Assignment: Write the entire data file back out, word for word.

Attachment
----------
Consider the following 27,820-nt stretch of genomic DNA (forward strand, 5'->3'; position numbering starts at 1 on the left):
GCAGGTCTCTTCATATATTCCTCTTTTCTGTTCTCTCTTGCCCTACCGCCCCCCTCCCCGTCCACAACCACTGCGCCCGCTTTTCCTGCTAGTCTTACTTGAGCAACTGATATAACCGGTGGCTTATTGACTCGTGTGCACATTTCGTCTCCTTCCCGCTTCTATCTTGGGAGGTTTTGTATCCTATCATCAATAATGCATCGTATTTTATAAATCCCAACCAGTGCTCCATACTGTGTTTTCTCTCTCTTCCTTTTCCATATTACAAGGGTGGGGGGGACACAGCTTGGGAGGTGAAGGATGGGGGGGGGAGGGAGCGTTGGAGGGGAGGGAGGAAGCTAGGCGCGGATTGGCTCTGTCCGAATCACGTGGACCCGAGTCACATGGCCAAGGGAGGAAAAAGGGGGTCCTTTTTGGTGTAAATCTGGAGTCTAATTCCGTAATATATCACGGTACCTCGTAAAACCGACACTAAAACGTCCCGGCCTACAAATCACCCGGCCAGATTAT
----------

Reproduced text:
Consider the following 27,820-nt stretch of genomic DNA (forward strand, 5'->3'; position numbering starts at 1 on the left):
GCAGGTCTCTTCATATATTCCTCTTTTCTGTTCTCTCTTGCCCTACCGCCCCCCTCCCCGTCCACAACCACTGCGCCCGCTTTTCCTGCTAGTCTTACTTGAGCAACTGATATAACCGGTGGCTTATTGACTCGTGTGCACATTTCGTCTCCTTCCCGCTTCTATCTTGGGAGGTTTTGTATCCTATCATCAATAATGCATCGTATTTTATAAATCCCAACCAGTGCTCCATACTGTGTTTTCTCTCTCTTCCTTTTCCATATTACAAGGGTGGGGGGGACACAGCTTGGGAGGTGAAGGATGGGGGGGGGAGGGAGCGTTGGAGGGGAGGGAGGAAGCTAGGCGCGGATTGGCTCTGTCCGAATCACGTGGACCCGAGTCACATGGCCAAGGGAGGAAAAAGGGGGTCCTTTTTGGTGTAAATCTGGAGTCTAATTCCGTAATATATCACGGTACCTCGTAAAACCGACACTAAAACGTCCCGGCCTACAAATCACCCGGCCAGATTAT